When I first thought about going to uni, I thought it was just for all the clever kids, and with me not having studied for 20 years, I thought “Oh I don’t know whether I’ve bitten off more than I can chew, but I’ll have a go at it anyway”! I sort of just envisioned myself sitting at the kitchen table by myself surrounded by paper and books. But it’s not like that really…. well, you do have to read books and papers, but you also watch tutorials and videos and read through slides, and listen to tutors online, so it’s not just all paperwork. And you do a lot of contributing to online discussions with the other students. I really like doing that, reading what the others have said and deciding what I think about that, and what my ideas are. So it was quite different from what I thought it would be, and more interesting really, and I didn’t think that I would enjoy it as much as I do. That’s not to say that I enjoy it all the time! Some things are really hard – like learning how to reference. You see, back when I was at school, we never referenced anything, not when we did assignments and things like that, so I’ve never referenced in my life until now. I’ve never sat an exam since school – and I never studied much for exams at school either – and when I had to sit my first exam, well, that was pretty scary!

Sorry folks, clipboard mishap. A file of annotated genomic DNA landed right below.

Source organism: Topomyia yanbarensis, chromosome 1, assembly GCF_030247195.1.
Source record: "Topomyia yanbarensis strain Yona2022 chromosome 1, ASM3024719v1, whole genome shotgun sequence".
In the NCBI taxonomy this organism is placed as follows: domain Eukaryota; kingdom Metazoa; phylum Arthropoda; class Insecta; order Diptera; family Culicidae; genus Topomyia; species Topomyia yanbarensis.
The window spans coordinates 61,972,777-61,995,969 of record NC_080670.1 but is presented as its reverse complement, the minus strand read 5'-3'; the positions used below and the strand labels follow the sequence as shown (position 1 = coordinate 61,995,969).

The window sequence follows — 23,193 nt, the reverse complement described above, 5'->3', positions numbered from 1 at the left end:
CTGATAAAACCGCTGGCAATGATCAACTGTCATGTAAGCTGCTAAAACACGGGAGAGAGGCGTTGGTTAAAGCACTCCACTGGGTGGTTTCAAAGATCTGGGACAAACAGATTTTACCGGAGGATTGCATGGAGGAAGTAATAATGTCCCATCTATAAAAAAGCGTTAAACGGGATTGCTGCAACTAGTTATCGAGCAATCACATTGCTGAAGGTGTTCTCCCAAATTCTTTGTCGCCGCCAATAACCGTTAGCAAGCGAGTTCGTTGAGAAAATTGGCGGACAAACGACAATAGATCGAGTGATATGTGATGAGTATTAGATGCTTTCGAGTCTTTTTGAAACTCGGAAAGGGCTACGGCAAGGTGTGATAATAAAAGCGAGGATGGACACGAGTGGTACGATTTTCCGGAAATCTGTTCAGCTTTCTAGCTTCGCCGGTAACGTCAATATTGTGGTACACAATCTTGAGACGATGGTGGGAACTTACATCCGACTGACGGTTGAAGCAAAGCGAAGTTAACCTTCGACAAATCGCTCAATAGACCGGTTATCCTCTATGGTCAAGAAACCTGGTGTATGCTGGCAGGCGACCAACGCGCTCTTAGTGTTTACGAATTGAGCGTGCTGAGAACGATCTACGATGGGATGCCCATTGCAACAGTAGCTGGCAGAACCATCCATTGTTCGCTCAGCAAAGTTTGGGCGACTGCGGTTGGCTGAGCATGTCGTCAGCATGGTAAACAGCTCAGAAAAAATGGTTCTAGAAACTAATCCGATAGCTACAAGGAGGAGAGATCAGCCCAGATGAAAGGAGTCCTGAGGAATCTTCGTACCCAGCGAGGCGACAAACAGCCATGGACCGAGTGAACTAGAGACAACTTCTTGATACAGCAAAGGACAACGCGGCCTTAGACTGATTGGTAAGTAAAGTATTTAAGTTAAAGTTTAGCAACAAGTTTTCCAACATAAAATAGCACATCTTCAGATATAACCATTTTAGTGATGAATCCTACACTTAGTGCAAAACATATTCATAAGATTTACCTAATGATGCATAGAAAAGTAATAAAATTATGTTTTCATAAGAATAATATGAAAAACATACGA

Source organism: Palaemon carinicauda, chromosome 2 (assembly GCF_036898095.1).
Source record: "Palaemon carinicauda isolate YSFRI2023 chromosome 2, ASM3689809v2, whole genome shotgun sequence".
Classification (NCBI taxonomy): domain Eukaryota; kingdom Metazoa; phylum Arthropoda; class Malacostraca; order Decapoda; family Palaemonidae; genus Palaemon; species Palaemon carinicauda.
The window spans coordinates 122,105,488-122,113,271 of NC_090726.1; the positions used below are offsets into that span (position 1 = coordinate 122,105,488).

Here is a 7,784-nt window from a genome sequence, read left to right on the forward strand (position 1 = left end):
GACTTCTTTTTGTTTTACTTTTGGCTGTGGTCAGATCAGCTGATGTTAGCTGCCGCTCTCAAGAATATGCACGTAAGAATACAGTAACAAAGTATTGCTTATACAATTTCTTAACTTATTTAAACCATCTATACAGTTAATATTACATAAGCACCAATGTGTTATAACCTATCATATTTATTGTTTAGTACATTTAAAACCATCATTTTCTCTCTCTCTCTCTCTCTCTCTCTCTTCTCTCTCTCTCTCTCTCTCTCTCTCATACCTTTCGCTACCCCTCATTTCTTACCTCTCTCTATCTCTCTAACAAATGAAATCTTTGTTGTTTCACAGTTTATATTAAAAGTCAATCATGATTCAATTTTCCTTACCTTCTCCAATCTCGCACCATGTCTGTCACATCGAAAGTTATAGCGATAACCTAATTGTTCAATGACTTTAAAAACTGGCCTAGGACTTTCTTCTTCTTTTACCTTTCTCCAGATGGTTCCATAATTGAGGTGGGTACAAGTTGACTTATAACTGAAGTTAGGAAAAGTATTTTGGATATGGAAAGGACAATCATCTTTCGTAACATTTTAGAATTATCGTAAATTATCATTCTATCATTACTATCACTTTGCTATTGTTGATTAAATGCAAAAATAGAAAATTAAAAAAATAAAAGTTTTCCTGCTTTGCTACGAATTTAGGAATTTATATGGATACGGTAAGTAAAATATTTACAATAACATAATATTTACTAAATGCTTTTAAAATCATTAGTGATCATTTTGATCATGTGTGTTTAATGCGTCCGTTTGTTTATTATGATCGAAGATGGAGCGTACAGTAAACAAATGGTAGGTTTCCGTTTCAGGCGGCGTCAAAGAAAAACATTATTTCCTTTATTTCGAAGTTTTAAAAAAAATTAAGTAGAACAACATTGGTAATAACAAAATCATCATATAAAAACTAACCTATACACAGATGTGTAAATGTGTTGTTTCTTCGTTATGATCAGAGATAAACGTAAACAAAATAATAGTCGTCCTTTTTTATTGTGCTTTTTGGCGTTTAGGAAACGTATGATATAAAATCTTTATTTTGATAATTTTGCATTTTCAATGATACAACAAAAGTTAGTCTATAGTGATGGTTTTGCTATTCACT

I try to do about three hours’ work at my studies every day, between my shifts and the kids and so on. Depending on what shifts I’m working, that might be at all different hours, which is why the online is so good for me. So I might get up really early and study before the kids get up and then study after they go to school if my shift is starting later in the day; or if I’m on an early shift I’ll get home before the kids and do a few hours before I have to start getting dinner and so on. My 16 and 14 year olds have been pretty good about being home with the 8 year old when I can’t be there. I used to have to get babysitters for my shifts, but now it’s much easier that the older two help out. Saturdays, I can do a bit more work, fitting it in around taking kids to sport and so on. I take my books and papers with me – it’s amazing how much you can fit in hanging around sports’ fields waiting for games to finish! I do get pretty tired though – I seem to be always tired – and sometimes the kids jack up a bit and say “Oh mum you’re always tired”, but when my marks come out they’re really interested to find out what I get and things like that as well, and then they get very excited for me too. I think that I was very busy before anyway, so somehow, even though yes, I guess I am busier now, I was always used to fitting everything in, so now I just have to fit something else in too! I don’t vacuum as often, and I make easier meals, and I do expect more of the older kids – they wash up and so on, whereas I used to do more of that too – but I think that’s good for them anyway. Even the little one is doing more than she used to, like putting things away while big brother dries the dishes, and yes they complain, of course! What kids don’t complain? But I think that I’m probably a bit more determined and I don’t give in to their whinges like I used to, because I know I just don’t have the time.